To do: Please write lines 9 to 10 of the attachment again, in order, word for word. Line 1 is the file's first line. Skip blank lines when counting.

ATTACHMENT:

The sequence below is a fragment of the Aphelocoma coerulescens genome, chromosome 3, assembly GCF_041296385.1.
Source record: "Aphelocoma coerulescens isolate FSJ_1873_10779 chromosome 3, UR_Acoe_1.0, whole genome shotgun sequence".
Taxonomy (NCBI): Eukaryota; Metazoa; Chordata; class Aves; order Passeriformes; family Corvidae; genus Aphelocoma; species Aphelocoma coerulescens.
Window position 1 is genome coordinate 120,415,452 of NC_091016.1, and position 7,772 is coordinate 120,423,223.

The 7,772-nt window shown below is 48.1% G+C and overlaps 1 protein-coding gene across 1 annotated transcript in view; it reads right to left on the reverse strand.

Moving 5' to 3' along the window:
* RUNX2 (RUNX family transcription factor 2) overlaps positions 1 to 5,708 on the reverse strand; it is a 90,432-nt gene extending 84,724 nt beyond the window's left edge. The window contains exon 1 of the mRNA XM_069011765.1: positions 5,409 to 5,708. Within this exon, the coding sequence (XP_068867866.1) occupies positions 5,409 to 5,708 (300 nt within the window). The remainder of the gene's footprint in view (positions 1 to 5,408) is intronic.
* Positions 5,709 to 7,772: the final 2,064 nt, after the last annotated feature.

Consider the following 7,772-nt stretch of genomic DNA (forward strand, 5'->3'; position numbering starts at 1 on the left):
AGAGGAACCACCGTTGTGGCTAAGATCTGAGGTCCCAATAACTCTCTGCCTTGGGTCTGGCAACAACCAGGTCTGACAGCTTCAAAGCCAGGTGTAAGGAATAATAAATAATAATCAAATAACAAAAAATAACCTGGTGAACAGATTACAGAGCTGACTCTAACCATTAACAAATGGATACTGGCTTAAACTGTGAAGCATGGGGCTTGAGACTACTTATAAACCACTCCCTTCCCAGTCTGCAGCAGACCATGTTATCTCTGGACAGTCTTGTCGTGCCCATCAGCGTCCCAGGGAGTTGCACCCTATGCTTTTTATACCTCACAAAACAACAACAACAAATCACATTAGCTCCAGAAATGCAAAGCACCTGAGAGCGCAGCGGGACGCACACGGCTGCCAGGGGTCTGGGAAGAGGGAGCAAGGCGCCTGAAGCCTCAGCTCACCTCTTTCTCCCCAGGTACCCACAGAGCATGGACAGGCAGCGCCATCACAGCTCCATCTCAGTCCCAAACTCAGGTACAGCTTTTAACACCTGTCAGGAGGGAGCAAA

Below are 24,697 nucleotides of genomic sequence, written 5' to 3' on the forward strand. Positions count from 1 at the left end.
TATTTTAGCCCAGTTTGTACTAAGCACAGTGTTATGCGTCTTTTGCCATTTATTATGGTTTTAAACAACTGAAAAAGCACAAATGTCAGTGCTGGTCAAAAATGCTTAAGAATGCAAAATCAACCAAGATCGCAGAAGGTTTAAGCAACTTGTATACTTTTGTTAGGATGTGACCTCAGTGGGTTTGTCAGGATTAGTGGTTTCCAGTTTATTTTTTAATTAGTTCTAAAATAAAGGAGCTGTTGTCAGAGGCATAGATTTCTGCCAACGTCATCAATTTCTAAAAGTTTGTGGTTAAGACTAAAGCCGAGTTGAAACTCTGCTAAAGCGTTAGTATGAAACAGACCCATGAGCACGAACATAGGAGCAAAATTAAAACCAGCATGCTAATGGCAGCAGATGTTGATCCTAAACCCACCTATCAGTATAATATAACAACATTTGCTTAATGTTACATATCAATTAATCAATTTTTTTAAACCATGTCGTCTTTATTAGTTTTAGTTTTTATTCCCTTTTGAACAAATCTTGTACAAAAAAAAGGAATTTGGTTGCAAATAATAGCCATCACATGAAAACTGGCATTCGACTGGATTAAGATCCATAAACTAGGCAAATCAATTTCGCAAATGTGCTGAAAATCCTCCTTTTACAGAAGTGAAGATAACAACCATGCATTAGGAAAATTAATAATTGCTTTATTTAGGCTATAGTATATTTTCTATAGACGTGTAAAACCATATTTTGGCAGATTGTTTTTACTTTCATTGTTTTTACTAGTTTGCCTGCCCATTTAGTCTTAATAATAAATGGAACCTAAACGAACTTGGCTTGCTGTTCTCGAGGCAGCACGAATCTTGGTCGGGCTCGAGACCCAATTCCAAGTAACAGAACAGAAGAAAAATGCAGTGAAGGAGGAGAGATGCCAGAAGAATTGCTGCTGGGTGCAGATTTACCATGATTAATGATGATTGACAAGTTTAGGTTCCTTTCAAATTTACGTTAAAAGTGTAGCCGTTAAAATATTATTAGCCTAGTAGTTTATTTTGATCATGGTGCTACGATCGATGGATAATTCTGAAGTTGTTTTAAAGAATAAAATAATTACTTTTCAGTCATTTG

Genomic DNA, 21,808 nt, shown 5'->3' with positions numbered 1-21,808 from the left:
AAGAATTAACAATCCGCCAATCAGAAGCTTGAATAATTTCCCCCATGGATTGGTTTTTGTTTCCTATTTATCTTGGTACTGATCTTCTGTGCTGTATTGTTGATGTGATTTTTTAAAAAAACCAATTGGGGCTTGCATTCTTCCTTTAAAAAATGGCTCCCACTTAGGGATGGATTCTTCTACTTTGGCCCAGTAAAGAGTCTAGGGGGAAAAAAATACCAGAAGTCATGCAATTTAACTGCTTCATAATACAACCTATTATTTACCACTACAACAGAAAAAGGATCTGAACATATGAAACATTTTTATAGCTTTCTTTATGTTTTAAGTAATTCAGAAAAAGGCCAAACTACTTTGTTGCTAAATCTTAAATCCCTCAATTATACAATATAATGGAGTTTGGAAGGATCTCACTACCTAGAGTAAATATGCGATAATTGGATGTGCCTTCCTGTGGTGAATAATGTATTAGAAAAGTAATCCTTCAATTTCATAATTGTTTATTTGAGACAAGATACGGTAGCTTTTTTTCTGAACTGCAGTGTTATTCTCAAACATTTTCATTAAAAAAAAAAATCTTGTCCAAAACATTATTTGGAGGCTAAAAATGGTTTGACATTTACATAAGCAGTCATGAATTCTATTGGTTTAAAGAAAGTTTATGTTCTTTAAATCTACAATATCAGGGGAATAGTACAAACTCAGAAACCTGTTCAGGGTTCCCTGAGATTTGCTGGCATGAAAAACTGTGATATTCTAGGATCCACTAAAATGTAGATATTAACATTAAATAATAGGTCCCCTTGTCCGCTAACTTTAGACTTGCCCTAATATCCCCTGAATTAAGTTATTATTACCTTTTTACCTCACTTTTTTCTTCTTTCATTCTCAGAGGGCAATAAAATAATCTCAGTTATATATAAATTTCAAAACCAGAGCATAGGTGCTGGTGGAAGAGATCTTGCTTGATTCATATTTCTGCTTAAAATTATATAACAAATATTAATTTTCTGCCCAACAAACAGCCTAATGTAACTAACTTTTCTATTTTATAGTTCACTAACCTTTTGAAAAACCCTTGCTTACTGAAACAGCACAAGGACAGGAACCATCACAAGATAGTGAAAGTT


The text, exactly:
Consider the following 7,772-nt stretch of genomic DNA (forward strand, 5'->3'; position numbering starts at 1 on the left):
AGAGGAACCACCGTTGTGGCTAAGATCTGAGGTCCCAATAACTCTCTGCCTTGGGTCTGGCAACAACCAGGTCTGACAGCTTCAAAGCCAGGTGTAAGGAATAATAAATAATAATCAAATAACAAAAAATAACCTGGTGAACAGATTACAGAGCTGACTCTAACCATTAACAAATGGATACTGGCTTAAACTGTGAAGCATGGGGCTTGAGACTACTTATAAACCACTCCCTTCCCAGTCTGCAGCAGACCATGTTATCTCTGGACAGTCTTGTCGTGCCCATCAGCGTCCCAGGGAGTTGCACCCTATGCTTTTTATACCTCACAAAACAACAACAACAAATCACATTAGCTCCAGAAATGCAAAGCACCTGAGAGCGCAGCGGGACGCACACGGCTGCCAGGGGTCTGGGAAGAGGGAGCAAGGCGCCTGAAGCCTCAGCTCACCTCTTTCTCCCCAGGTACCCACAGAGCATGGACAGGCAGCGCCATCACAGCTCCATCTCAGTCCCAAACTCAGGTACAGCTTTTAACACCTGTCAGGAGGGAGCAAA